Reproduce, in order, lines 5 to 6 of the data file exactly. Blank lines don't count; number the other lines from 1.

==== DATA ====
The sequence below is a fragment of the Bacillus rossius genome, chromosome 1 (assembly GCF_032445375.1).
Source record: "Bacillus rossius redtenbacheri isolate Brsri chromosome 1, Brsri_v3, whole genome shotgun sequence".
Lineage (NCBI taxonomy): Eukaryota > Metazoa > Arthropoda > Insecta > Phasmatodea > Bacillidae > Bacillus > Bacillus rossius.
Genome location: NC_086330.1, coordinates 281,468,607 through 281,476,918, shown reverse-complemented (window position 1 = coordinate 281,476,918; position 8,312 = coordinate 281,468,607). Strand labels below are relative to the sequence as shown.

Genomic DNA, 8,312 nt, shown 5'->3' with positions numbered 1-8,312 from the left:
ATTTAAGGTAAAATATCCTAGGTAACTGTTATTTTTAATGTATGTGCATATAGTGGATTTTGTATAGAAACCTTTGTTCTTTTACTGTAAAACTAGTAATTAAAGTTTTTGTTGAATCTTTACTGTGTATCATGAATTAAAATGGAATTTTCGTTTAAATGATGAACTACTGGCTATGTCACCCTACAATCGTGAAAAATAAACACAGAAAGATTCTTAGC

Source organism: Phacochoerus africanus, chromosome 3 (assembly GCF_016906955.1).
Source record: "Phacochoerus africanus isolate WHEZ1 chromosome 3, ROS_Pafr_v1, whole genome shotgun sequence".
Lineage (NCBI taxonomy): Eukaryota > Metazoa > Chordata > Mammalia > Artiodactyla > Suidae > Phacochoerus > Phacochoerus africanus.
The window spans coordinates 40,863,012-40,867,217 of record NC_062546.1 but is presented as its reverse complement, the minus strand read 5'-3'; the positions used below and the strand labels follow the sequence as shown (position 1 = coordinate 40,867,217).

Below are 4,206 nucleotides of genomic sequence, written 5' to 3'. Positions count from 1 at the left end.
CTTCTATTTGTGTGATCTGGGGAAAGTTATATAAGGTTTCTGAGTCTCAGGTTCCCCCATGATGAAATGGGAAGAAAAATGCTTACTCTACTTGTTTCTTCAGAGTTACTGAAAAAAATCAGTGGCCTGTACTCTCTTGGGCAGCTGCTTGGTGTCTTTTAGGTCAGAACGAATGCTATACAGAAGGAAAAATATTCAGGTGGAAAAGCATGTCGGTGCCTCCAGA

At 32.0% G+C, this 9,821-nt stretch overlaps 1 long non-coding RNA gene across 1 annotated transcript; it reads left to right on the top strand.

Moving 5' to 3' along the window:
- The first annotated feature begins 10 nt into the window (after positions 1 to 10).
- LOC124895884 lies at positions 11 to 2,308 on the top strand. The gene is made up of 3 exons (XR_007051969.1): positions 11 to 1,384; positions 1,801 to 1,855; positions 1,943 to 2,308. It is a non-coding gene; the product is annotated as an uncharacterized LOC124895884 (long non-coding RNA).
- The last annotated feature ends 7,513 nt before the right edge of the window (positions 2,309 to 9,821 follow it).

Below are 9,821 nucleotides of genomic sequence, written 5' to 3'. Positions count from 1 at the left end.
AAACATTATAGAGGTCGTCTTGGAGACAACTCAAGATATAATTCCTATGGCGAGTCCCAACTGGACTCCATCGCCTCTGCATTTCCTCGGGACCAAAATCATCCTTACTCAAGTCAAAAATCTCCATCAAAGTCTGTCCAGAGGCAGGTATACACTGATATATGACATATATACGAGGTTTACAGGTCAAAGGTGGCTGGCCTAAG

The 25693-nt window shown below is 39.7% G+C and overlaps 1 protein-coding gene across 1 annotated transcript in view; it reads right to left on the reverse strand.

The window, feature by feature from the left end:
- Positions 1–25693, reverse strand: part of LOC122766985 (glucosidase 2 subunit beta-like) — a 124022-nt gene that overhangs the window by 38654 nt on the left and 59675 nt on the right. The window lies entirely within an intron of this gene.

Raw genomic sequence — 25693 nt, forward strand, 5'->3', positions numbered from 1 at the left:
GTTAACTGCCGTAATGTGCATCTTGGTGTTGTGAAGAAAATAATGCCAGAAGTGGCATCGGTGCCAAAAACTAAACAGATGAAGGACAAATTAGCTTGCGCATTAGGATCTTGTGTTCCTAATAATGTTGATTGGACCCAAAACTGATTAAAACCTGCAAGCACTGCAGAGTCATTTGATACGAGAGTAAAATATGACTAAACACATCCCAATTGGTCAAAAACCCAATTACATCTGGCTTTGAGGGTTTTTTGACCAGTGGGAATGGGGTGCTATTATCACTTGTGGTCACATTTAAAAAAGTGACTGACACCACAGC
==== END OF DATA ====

Genomic DNA, 8,312 nt, shown 5'->3' with positions numbered 1-8,312 from the left:
ATTTAAGGTAAAATATCCTAGGTAACTGTTATTTTTAATGTATGTGCATATAGTGGATTTTGTATAGAAACCTTTGTTCTTTTACTGTAAAACTAGTAATTAAAGTTTTTGTTGAATCTTTACTGTGTATCATGAATTAAAATGGAATTTTCGTTTAAATGATGAACTACTGGCTATGTCACCCTACAATCGTGAAAAATAAACACAGAAAGATTCTTAGC